Bodhikah is a Sheffield-based clothing brand which creates ethical, screen-printed apparel. Founded by 26-year-old artist Bevin Richardson, the independent brand is based in a studio in Kelham Island and takes inspiration from the surreal in the form of beautifully intricate, monochrome illustrations.

As well as screen printing, you also paint murals, illustrate books, and do live painting. How did you get into art?
There’s been a number of people in my life, such as my old school teacher; Killian Voss and my grandmother Lenore Bergstrom, to name but two, who have inspired me and helped me onto the path I am now on. I have always felt lucky though in that I have never wondered about what to do with my time on this planet. Granted the direction and method of creation have changed and taken me to different places, but there’s always been that same creative drive behind everything.


You say that the designs you create for Bodhikah ‘delve into the realms of the mind’, is this an idea that influences all of your art?
For a few years now I have followed the direction of automatism, which has transferred into my painting, book-making and of course, into Bodhikah. I’ve come to realise I’d been working in an automatic way before I truly understood what it was and when I realised this, it really helped contextualise what I was doing. I find it comes very naturally, especially in relation to pattern work. It’s as though I’m not ‘creator’ but instead watch the patterns grow and develop, guiding them as they emerge.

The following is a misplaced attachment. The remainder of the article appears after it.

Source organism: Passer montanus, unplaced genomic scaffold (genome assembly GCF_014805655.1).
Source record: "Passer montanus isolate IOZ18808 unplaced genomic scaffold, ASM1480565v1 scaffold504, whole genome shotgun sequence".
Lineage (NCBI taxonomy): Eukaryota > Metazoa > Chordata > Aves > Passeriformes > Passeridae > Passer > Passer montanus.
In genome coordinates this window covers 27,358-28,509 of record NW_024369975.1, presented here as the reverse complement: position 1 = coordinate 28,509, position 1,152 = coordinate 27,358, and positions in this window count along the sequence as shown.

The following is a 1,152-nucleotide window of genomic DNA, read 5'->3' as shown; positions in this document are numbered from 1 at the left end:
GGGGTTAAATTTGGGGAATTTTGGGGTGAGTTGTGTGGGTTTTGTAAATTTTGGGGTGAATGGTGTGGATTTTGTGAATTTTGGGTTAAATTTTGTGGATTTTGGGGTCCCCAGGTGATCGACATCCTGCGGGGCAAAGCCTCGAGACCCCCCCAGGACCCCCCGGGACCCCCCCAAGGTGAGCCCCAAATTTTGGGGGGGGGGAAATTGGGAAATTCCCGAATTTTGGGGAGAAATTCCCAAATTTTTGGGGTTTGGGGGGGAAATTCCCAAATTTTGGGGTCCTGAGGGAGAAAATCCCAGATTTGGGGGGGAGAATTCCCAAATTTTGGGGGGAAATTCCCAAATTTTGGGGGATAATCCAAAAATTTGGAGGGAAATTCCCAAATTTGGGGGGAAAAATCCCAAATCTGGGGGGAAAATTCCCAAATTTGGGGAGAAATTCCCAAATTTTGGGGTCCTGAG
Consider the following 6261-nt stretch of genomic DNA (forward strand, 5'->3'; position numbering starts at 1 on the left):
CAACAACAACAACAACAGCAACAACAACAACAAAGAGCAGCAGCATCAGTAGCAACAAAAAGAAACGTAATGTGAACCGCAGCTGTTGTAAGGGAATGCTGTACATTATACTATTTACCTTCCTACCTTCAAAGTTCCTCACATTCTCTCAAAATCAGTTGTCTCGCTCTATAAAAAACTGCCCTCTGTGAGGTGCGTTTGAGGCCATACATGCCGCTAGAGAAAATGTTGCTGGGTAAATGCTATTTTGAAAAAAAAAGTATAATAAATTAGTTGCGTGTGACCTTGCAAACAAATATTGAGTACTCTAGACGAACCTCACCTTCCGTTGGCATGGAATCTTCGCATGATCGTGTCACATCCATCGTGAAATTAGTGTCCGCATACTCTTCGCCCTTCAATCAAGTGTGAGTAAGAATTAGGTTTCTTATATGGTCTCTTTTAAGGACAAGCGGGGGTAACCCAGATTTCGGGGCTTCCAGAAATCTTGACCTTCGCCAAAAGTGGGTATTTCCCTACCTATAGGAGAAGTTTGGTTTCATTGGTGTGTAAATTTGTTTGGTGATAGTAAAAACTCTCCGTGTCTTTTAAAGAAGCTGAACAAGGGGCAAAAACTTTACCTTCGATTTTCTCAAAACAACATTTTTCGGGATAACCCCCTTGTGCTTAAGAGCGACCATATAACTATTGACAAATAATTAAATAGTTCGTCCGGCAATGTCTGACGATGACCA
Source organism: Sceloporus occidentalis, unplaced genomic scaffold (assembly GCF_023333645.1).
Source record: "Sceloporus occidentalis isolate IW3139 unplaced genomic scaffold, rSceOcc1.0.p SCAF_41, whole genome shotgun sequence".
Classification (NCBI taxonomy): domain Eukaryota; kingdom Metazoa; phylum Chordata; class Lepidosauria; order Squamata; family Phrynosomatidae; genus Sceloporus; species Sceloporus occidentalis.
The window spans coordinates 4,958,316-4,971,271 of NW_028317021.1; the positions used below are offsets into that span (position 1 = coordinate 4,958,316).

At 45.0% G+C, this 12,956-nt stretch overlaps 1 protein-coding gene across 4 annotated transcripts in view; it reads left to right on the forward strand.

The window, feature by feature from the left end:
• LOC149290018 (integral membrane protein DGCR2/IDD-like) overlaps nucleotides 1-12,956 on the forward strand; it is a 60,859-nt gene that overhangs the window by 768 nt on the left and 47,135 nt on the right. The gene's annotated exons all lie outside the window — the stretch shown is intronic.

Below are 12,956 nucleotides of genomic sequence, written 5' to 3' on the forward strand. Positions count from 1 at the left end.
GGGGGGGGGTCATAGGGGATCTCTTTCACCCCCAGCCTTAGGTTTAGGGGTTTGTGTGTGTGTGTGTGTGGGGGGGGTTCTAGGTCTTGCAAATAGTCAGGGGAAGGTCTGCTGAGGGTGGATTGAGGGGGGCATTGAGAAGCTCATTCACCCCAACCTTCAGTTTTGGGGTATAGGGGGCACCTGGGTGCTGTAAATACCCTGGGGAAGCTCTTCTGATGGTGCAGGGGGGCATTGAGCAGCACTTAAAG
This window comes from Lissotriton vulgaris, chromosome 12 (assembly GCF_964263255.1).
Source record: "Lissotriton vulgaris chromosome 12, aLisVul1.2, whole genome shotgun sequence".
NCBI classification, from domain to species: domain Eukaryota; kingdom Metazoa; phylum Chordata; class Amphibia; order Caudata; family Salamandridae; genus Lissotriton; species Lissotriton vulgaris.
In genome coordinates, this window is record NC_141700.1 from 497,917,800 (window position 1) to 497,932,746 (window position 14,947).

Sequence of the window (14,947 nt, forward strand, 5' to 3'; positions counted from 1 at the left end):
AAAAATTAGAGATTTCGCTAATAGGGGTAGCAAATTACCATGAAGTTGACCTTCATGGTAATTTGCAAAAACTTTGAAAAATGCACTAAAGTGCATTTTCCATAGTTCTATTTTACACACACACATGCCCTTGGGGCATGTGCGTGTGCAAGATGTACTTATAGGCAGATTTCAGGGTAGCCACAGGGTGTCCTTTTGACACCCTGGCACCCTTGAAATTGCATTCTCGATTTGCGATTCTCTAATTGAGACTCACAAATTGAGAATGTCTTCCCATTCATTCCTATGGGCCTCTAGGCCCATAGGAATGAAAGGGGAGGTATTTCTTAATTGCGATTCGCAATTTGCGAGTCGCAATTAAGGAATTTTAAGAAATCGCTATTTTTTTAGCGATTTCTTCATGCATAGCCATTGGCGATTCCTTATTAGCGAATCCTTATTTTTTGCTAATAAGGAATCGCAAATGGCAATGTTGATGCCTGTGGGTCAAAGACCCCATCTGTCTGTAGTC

When did you have the idea to begin a clothing brand?
It was when I was at college that I first had the idea to create t-shirts but the reality of production made it unrealistic. It wasn’t until after university, when I really developed the pattern side of my work, that I realised I needed an outlet. And so eventually I found myself back at the idea of creating unique clothing, but this time with the knowledge and skills to make it a reality.


What’s the ethical ethos behind Bodhikah?
The clothing industry is one of the worst for the environment and I believe it’s time, now that we have all the necessary technology, to be responsible for our surroundings and make clothing that is not to the detriment of the planet or to other people. I don’t want anyone to be hurt, hence I use water-based inks and do research on each of my suppliers. I completely disagree with the throwaway fashion culture that is so prominent in the UK and hope that by making limited edition designs and choosing quality over quantity, we can evolve from the madding industry that exists.

You had a stall at the last Peddler Night Market, where else can people find your products?
I have been selling in a couple of shops in Sheffield which has been great, but I’m always looking for more outlets. Ideally, I’d like to sell through independent shops around the UK. I also really want to get the online store working fully. Other than that, I’m currently looking at doing some limited edition designs in collaboration with The Beer Engine, which I’m really looking forward to.


What does 2017 hold for Bodhikah?
Hopefully many more markets, much more of an online presence and further developments on the product front – ceramics for example – which is something I’m creating at the moment.

Final words of wisdom?
Things don’t always happen in the way you want them to but that’s half the fun of it, right?

For more follow @bodhikah on Instagram, Facebook and Twitter.

Words: @wordsbydanielle
Images courtesy of Bodhikah



  1. Looks grand Flick, thank you 🙂

  2. Those designs would look fantastic on a guitar

Leave a Reply